Marriage, Morality, Sexuality, The Law

Homosexuality and the Bible: Reflecting on the Discussion by Rob Bell & Andrew Wilson

Link to YouTube video in the post

Test Every Word From Every Teacher

Christian teachers like Rob Bell have a big influence on the body of Christ, and so their public views and teachings ought to be placed under greater scrutiny. Also, teachers in the body of Christ should welcome the examination of what they teach, for all see through a glass dimly (1 Cor. 13:12). Furthermore, it is praiseworthy and commanded to test what one gets taught. Paul commended the Berean Jews when he said that they “were of more noble character than those in Thessalonica, for they received the message with great eagerness and examined the Scriptures every day to see if what Paul said was true” (Acts 17:11 NIV). And John says, “do not believe every spirit, but test the spirits to see whether they are from God, because many false prophets have gone out into the world” (1 John 4:1 NIV).

Faulty Equivalences

So, despite Rob Bell’s frustration during the discussion at focus being put on homosexuality and not on other issues, it’s appropriate what he advocates gets scrutinized. Furthermore, his claim that undue focus gets given to this topic is unreasonable, as is the red herring of making a topic like “worry” of equivalent relevance. For, though “worry,” like many other issues, is a problem, no one in the body of Christ embraces it as a way of life, and all agree on its remedy. No one argues that “worry” is natural and that we should allow people to happily live in “worry” if that is what they are comfortable doing. However, when it comes to homosexuality, that is what people like Rob Bell are arguing, and a schism in opinion has come about that needs attention. And, yes, all sin is evil, but it is evident from the entire scope of Scripture that certain sins are more heinous than others.

Faulty Leverage

Not only does Rob Bell try to bolster his right to being frustrated by using false equivalences, but he also undermines the issue of homosexuality and the word of God by suggesting that they talk on topics that Jesus spoke about, like “worry.” He implies issues addressed by Jesus are weightier than those like homosexuality which, according to him, Jesus never addressed. Yet, are we to assume, because Jesus didn’t specifically address the issues of incest and bestiality, that he diminished the need to discuss these evil practices? And what if these get embraced by some in the body of Christ? So why not homosexuality which is growing in prevalence and acceptance despite being, up until recently, unanimously understood by the entire Church as sinful?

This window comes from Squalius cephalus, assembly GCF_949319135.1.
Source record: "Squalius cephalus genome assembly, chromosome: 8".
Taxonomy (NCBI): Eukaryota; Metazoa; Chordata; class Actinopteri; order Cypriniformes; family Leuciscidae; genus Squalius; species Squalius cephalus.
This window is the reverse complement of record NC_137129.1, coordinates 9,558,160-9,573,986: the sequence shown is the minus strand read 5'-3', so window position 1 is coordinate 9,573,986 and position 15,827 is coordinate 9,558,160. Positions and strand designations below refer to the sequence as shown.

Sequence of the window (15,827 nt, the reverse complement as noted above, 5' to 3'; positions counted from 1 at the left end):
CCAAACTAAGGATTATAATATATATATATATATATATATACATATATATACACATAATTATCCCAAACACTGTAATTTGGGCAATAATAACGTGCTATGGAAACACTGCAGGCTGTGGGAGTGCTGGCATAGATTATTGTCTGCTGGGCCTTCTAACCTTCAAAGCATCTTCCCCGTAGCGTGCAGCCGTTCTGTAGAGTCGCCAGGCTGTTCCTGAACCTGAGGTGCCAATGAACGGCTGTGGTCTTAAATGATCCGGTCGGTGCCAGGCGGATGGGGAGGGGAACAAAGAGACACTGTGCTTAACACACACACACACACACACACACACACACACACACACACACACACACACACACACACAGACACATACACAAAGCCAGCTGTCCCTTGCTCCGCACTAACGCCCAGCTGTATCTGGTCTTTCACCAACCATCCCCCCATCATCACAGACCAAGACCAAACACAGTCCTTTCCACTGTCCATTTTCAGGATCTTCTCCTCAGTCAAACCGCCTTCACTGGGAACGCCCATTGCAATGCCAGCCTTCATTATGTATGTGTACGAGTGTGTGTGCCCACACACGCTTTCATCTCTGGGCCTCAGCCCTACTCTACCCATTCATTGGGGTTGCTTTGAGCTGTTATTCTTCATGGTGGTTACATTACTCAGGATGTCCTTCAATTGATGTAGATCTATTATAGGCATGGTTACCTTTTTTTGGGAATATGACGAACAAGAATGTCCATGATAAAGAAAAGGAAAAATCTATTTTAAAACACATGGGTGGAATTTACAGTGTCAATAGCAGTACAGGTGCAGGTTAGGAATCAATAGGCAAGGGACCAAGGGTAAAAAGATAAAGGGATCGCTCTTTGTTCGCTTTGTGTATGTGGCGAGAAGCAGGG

Using Jesus’ silence on any topic is faulty leverage, for Jesus said, “Man shall . . . live . . . on every word that comes from the mouth of God” (Matt. 4:4 NIV). He did not place His words above the moral law in the Old Testament. And, it would have been illogical and absurd had He said anything to nullify what His apostles would be inspired to write.

Yet, this is a common defense used by those who advocate for homosexuality, like Tony Campolo in “Christianity and Homosexuality – Tony Campolo” (14:20), who distinguishes between the authority of Jesus’ words or, in this case, His apparent silence on the topic, from God’s word through Paul in Romans. Ironically, Tony Campolo began his talk by saying that “the Spirit of God infused the authors so that what they wrote became an infallible guide to faith and practice” (00:52). Consequently, he should know that Paul’s teaching on homosexuality in Romans Chapter 1 is equally God’s word and New Testament revelation. While I found his stories heart-wrenching and wholeheartedly agree that love is the only approach, we must be careful for, just as he did with Peter, Satan will target our feelings to have us “seeing things merely from a human point of view, not from God’s” (Matt. 16:23 NLT).